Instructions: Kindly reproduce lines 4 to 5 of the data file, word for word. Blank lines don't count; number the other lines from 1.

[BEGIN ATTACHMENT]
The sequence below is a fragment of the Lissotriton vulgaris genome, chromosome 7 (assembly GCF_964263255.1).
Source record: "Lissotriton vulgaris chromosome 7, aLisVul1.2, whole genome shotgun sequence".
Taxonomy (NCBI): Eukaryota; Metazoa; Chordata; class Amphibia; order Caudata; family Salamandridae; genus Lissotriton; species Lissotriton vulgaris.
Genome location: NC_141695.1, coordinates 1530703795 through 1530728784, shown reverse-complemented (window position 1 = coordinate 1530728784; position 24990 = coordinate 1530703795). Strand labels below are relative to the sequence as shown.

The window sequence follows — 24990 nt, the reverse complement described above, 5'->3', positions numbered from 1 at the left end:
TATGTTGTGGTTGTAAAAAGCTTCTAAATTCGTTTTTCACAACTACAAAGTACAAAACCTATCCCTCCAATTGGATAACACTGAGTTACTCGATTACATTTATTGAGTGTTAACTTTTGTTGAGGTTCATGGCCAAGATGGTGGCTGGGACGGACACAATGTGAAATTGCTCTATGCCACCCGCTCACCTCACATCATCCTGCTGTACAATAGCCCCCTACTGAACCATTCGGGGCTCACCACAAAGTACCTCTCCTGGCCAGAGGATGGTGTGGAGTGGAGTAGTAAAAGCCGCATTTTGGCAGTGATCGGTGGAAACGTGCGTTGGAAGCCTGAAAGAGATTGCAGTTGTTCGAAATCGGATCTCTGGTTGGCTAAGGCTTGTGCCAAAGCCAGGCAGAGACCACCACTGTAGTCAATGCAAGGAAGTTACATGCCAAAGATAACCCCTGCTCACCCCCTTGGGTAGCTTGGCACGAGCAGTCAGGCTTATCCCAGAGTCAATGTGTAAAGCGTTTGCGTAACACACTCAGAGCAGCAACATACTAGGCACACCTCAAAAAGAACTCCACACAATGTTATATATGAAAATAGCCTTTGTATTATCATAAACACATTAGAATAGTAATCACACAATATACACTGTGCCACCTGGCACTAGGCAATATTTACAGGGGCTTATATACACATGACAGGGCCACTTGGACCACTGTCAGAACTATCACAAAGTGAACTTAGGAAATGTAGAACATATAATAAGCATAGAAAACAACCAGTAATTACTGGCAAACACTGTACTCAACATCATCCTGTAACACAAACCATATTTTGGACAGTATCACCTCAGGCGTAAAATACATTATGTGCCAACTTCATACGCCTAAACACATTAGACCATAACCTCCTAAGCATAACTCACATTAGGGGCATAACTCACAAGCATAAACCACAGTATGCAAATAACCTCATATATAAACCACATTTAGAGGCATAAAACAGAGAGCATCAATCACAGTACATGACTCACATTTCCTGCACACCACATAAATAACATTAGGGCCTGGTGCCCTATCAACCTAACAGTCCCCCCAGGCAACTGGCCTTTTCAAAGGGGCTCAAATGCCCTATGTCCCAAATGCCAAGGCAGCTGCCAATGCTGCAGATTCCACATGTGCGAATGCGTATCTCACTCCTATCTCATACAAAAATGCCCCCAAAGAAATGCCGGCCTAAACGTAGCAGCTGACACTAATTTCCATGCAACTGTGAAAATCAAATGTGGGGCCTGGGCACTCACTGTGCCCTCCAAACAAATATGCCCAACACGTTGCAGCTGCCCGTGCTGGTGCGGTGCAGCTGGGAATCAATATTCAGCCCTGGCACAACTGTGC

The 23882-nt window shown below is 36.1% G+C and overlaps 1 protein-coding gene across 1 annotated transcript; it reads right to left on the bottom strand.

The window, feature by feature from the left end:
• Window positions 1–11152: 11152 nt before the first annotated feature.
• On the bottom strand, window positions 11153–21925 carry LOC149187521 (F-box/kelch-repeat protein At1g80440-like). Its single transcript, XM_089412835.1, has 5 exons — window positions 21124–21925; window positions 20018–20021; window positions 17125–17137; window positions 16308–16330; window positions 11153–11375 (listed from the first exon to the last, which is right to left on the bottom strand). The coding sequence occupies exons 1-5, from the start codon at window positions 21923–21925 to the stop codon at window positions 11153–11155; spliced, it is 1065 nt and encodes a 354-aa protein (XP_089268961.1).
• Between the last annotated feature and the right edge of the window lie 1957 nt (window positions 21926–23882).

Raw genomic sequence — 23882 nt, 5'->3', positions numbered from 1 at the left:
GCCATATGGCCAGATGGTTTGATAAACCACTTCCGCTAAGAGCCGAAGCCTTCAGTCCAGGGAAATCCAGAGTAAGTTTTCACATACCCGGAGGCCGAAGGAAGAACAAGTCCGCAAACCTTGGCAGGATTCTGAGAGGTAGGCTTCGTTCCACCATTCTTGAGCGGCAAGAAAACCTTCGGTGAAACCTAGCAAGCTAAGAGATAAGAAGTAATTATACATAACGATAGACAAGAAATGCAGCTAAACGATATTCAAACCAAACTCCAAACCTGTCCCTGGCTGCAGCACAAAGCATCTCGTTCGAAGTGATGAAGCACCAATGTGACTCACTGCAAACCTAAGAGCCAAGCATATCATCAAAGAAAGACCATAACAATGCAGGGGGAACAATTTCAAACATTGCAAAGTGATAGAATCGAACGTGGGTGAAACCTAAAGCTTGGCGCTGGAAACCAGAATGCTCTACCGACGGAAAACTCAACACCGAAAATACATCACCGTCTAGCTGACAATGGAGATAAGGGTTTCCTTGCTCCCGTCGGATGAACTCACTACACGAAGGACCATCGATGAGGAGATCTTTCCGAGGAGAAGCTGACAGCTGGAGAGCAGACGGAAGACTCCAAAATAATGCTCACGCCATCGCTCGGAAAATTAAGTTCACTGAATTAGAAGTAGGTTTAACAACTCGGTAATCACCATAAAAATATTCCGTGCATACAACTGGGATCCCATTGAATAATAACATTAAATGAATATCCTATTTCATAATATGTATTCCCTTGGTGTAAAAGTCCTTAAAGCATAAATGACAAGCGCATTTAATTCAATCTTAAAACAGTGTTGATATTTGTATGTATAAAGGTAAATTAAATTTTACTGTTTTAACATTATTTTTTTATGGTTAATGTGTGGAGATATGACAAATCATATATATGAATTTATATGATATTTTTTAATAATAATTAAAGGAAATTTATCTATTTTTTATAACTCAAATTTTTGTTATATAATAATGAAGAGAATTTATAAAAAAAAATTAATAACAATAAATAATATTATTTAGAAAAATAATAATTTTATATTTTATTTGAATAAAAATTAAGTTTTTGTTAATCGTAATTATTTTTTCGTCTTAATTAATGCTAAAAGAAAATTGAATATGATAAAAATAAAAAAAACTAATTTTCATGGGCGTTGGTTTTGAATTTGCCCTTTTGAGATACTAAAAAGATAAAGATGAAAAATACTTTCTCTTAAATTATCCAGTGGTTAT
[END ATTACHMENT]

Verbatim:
Genome location: NC_141695.1, coordinates 1530703795 through 1530728784, shown reverse-complemented (window position 1 = coordinate 1530728784; position 24990 = coordinate 1530703795). Strand labels below are relative to the sequence as shown.

The window sequence follows — 24990 nt, the reverse complement described above, 5'->3', positions numbered from 1 at the left end: